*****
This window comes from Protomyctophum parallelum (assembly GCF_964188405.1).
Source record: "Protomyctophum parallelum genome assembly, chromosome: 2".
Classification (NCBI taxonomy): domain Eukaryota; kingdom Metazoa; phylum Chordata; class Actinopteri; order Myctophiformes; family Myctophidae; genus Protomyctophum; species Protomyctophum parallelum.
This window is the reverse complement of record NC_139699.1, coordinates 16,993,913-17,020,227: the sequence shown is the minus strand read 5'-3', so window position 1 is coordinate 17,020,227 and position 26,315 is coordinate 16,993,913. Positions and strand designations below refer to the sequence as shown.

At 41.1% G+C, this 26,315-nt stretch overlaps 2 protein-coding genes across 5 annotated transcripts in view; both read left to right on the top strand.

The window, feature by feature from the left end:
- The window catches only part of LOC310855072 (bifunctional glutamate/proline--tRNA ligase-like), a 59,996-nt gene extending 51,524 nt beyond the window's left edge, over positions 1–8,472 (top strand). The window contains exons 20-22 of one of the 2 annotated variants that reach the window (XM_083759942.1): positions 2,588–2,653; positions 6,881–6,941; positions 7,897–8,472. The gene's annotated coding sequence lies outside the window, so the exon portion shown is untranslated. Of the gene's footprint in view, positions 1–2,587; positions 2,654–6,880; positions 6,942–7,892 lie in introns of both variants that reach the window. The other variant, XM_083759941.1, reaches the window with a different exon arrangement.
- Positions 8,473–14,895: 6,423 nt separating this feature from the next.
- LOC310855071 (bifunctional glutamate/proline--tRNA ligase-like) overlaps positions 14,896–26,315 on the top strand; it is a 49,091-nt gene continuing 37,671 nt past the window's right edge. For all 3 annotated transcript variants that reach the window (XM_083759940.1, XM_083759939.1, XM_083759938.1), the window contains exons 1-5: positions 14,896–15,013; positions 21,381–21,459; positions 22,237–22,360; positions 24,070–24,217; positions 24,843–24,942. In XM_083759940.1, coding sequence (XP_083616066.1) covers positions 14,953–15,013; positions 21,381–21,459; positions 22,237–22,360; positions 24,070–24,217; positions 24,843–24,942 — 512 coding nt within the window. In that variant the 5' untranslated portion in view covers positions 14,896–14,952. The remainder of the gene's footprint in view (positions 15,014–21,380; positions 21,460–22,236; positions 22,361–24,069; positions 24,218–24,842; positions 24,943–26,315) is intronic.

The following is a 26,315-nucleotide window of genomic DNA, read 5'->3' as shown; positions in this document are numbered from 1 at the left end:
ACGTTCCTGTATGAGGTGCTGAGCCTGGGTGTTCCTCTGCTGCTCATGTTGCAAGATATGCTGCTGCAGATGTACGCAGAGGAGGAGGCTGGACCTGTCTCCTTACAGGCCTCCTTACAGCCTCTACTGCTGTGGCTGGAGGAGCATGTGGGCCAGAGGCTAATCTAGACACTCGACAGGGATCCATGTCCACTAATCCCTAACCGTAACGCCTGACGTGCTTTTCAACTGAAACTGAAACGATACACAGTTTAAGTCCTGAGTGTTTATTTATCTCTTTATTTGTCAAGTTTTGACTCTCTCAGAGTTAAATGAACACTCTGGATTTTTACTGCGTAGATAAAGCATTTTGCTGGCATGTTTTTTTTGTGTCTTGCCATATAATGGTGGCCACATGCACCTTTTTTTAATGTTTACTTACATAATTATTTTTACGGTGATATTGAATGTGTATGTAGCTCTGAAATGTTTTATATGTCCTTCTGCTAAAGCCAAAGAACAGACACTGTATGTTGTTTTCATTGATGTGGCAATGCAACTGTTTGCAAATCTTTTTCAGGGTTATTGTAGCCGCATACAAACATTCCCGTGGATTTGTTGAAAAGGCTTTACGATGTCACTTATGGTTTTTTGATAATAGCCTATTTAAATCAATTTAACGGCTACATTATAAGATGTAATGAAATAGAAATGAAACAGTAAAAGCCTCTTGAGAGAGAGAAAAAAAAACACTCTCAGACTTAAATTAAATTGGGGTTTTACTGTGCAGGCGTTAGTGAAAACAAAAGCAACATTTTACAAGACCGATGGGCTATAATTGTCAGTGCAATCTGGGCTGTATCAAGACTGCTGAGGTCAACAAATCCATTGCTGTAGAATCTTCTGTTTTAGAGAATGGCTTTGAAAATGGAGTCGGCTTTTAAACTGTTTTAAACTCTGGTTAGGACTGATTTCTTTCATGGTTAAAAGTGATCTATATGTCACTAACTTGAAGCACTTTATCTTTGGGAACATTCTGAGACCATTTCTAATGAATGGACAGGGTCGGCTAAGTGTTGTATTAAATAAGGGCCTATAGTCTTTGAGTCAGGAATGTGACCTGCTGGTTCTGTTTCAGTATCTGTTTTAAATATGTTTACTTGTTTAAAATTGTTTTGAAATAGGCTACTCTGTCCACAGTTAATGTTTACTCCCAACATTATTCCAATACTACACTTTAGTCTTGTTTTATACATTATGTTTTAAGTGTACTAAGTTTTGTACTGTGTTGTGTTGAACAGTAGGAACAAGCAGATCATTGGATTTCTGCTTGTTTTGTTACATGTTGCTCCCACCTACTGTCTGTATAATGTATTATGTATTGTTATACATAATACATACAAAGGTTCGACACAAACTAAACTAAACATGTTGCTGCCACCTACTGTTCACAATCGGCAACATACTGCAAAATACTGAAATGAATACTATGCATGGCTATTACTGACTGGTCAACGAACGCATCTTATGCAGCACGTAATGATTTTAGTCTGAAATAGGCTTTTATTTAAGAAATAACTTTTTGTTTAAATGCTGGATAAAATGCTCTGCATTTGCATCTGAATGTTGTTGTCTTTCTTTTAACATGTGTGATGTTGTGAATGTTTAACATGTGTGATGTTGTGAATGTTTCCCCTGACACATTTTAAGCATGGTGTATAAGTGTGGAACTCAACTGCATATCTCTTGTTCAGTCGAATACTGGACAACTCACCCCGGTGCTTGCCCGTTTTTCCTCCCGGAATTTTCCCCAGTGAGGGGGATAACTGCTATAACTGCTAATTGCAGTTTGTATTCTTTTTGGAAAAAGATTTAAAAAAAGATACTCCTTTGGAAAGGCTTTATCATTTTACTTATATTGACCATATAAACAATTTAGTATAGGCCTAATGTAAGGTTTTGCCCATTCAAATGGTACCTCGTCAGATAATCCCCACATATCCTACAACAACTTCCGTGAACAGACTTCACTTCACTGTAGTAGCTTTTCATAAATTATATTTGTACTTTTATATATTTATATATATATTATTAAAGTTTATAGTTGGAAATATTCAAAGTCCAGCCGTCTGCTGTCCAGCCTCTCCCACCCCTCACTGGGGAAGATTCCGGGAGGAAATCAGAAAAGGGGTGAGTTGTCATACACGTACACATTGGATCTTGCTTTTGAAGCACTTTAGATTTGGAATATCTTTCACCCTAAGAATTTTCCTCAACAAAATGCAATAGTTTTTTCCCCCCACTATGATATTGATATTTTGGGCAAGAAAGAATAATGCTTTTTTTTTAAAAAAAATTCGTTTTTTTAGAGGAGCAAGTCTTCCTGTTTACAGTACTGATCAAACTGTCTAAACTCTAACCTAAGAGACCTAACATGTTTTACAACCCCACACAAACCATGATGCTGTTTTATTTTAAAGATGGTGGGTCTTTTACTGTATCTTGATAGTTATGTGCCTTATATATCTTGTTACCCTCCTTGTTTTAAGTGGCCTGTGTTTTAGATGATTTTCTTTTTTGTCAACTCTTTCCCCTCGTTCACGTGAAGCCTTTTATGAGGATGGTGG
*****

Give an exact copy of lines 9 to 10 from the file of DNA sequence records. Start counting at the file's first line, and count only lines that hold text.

- LOC310855071 (bifunctional glutamate/proline--tRNA ligase-like) overlaps positions 14,896–26,315 on the top strand; it is a 49,091-nt gene continuing 37,671 nt past the window's right edge. For all 3 annotated transcript variants that reach the window (XM_083759940.1, XM_083759939.1, XM_083759938.1), the window contains exons 1-5: positions 14,896–15,013; positions 21,381–21,459; positions 22,237–22,360; positions 24,070–24,217; positions 24,843–24,942. In XM_083759940.1, coding sequence (XP_083616066.1) covers positions 14,953–15,013; positions 21,381–21,459; positions 22,237–22,360; positions 24,070–24,217; positions 24,843–24,942 — 512 coding nt within the window. In that variant the 5' untranslated portion in view covers positions 14,896–14,952. The remainder of the gene's footprint in view (positions 15,014–21,380; positions 21,460–22,236; positions 22,361–24,069; positions 24,218–24,842; positions 24,943–26,315) is intronic.

The following is a 26,315-nucleotide window of genomic DNA, read 5'->3' as shown; positions in this document are numbered from 1 at the left end: